The timber woolshed was replaced or added to in the late 1860s or early 1870s. A report from the end of 1868 mentions a new building under construction at ‘Otekaike’ for Mr Reece [Rees, the station manager] with the stone quarried nearby. There was also a dispute between a shearer and Mr Rees from early 1870 mentions that the woolshed was not yet complete. The woolshed was the centre of station work – 60,000 sheep were shorn by 16 shearers in the 1869 season alone. An 1872 report describes a ‘large wool shed, sheep-wash, and boiling down place’ nearby.

In the early years of the twentieth century Otekaieke Station was subdivided into seven small grazing runs, thirty seven farms and twelve smallholdings. Four properties were allocated as ‘preferential blocks’ and allocated to former employees of Robert Campbell and Sons Limited. Dickson (Dick) Jardine (the Company’s manager) was granted the homestead block – with the ‘large stone house, woolshed, scouring shed, blacksmith’s shop, men’s hut, cook house, two small cottages and a slaughter house. The adjoining grand homestead, stables and other buildings along with 342 acres of land was handed over the Education Department as a special school for boys.

Jardine sold the 5008 hectare property to William Munro in 1913. When Munro died in 1922 Otekaieke was run by his widow Jeannie and her foster son J. George McDonald, whose descendants still own the station. The lease specified the improvements – a dwelling, shearers’ quarters, tool shed; men’s quarters, woolshed, stable and barn, old shed, huts, yards, sheep-dip and fencing. Architect and historian Geoffrey Thornton described the woolshed as constructed of limestone and timber, and partly clad with weatherboards. It had a steep-pitched corrugated iron roof sweeping down to a shallow lean-to on either side. A wool press projects from the gable. The original capacity was a board of twenty-four stands until mechanical hand pieces were installed. In 2016, the Woolshed remains the heart of the 9700 hectare pastoral property.


Additional informationopen/close

Construction Dates

Original Construction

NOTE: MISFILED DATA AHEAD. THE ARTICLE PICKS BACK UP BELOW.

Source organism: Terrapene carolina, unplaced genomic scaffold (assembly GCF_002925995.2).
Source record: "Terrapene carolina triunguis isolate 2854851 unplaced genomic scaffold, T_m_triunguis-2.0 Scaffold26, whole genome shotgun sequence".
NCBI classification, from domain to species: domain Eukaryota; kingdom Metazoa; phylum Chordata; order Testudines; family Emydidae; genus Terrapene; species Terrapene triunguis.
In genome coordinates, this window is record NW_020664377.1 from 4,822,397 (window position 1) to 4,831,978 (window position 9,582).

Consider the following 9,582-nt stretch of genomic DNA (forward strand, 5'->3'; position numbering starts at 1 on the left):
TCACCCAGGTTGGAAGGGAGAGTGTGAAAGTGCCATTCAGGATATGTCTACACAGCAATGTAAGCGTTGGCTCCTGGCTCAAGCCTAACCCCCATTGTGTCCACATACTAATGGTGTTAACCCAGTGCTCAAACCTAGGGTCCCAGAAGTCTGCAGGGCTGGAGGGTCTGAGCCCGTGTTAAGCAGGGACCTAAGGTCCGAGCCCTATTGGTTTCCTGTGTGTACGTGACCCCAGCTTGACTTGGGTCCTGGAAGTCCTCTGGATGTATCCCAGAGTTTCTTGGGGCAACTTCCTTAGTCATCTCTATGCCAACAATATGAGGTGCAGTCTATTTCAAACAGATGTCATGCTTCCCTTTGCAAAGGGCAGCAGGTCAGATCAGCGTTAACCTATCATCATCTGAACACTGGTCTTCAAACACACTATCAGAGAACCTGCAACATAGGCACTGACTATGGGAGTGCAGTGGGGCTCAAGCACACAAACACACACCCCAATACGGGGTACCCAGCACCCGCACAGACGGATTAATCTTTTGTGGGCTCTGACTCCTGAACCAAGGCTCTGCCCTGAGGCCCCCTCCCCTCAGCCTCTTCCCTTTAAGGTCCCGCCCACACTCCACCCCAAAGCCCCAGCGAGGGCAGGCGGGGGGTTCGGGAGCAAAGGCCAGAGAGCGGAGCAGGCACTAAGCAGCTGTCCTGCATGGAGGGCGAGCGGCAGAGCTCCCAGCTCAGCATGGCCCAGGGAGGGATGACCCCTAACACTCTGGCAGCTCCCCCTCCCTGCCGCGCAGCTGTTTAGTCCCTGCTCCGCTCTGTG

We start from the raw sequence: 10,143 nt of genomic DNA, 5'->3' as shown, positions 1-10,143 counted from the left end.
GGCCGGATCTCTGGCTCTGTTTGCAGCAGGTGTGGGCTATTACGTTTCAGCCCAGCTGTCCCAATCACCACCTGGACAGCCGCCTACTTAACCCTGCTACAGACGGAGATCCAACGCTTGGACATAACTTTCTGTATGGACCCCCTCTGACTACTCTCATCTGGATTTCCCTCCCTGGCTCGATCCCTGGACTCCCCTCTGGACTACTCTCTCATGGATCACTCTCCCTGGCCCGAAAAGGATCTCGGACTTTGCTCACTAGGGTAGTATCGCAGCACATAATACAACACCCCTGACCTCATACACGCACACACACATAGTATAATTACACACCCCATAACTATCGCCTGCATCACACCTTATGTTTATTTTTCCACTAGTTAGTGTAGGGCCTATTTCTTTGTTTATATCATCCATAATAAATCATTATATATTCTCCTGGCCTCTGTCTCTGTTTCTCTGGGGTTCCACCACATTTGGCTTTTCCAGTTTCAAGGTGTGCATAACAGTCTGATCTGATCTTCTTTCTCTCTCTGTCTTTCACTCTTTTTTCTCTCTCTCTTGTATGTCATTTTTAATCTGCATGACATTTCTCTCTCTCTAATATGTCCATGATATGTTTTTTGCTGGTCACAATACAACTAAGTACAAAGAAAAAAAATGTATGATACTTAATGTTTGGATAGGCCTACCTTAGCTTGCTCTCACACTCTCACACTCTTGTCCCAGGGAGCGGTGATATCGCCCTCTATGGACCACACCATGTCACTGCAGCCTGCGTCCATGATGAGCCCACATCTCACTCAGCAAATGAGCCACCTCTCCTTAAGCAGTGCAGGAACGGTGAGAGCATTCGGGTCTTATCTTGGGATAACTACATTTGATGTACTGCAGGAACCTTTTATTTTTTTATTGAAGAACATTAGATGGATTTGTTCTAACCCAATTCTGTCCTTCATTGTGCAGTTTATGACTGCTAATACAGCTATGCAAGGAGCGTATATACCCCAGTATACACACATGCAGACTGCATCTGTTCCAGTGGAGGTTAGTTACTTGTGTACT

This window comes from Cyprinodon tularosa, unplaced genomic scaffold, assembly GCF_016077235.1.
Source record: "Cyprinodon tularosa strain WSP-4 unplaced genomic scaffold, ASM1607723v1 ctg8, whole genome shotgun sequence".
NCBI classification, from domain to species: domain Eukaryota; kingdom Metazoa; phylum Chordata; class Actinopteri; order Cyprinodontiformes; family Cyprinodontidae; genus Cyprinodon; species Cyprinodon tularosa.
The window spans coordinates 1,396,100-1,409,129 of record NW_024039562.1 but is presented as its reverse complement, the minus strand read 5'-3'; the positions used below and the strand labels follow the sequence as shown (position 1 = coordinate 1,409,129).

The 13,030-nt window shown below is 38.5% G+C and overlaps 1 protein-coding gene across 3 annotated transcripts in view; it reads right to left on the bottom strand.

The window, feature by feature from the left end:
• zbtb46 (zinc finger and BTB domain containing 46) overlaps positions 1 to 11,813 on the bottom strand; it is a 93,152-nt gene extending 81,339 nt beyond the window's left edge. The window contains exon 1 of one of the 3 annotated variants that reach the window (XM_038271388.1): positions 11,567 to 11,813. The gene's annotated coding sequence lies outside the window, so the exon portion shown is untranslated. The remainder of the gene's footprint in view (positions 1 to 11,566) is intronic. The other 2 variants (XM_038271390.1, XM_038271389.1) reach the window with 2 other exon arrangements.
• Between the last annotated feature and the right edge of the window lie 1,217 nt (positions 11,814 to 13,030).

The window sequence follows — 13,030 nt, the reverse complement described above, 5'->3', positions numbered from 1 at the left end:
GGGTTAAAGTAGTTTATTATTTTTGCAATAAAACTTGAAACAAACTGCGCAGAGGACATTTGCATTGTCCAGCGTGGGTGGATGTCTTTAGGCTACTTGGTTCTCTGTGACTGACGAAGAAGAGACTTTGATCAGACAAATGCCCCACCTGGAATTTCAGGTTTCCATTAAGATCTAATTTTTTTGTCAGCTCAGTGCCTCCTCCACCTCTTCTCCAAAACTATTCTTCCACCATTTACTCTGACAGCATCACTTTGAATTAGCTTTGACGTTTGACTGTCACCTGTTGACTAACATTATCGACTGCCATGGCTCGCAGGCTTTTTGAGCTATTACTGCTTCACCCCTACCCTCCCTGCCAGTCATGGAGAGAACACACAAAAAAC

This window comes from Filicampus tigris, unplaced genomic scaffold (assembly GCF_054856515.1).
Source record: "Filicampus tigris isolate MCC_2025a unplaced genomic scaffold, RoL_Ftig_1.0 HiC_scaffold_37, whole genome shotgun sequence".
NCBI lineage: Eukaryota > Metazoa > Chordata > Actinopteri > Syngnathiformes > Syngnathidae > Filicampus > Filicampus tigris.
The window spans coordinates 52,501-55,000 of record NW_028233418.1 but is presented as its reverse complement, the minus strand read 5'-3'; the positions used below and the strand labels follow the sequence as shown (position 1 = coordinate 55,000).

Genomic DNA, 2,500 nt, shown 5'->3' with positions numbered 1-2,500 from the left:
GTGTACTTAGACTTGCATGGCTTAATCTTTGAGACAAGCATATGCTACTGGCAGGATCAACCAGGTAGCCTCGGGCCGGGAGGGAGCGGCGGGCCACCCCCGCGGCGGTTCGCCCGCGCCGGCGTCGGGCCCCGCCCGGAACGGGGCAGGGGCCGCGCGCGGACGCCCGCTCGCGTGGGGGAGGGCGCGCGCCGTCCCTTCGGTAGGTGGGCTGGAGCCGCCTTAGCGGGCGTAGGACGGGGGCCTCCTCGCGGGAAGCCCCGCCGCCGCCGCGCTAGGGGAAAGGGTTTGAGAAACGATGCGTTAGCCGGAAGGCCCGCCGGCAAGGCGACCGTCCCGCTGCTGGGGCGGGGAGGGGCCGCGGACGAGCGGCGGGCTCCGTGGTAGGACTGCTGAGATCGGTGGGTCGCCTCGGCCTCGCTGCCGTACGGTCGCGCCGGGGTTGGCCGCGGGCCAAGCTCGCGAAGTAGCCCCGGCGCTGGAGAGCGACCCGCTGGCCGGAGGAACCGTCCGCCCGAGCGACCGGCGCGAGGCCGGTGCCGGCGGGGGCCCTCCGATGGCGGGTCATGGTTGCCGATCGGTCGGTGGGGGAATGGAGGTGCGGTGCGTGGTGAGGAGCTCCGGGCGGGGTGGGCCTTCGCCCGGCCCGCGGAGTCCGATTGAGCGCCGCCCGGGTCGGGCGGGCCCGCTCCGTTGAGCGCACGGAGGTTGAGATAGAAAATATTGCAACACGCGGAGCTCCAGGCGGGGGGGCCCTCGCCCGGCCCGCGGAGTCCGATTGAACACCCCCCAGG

1860 -

Stone additions to woolshed and/or replacement of existing structure

Completion Date

13th December 2016

Report Written By

Heather Bauchop

Information Sources

Dictionary of New Zealand Biography

Dictionary of New Zealand Biography

D. C. McDonald. 'Campbell, Robert', from the Dictionary of New Zealand Biography. Te Ara - the Encyclopedia of New Zealand, http://www.TeAra.govt.nz/en/biographies/2c4/campbell-robert (accessed 13 December 2016)

McDonald, 1962

K C McDonald, 'White Stone Country', Oamaru, 1962

New Zealand Journal of History

New Zealand Journal of History

Bob Hall, ‘Land for the Landless: Settlement of the Otekaike Estate in North Otago 1908’ in New Zealand Journal of History, 19, 1, 1985

Pinney, 1981

R. Pinney, Early Northern Otago Runs, Auckland, 1981

Thornton, 1986

Geoffrey Thornton, The New Zealand Heritage of Farm Buildings, Auckland, 1986

Petchey, 2003

Peter Petchey, ‘Campbell Park Heritage Assessment: History and archaeology of Otekaieke Estate, grounds and gardens’, 2003

Other Information

Please note that entry on the New Zealand Heritage List/Rarangi Korero identifies only the heritage values of the property concerned, and should not be construed as advice on the state of the property, or as a comment of its soundness or safety, including in regard to earthquake risk, safety in the event of fire, or insanitary conditions.

A fully referenced upgrade report is available on request from the Otago/Southland Area Office of Heritage New Zealand.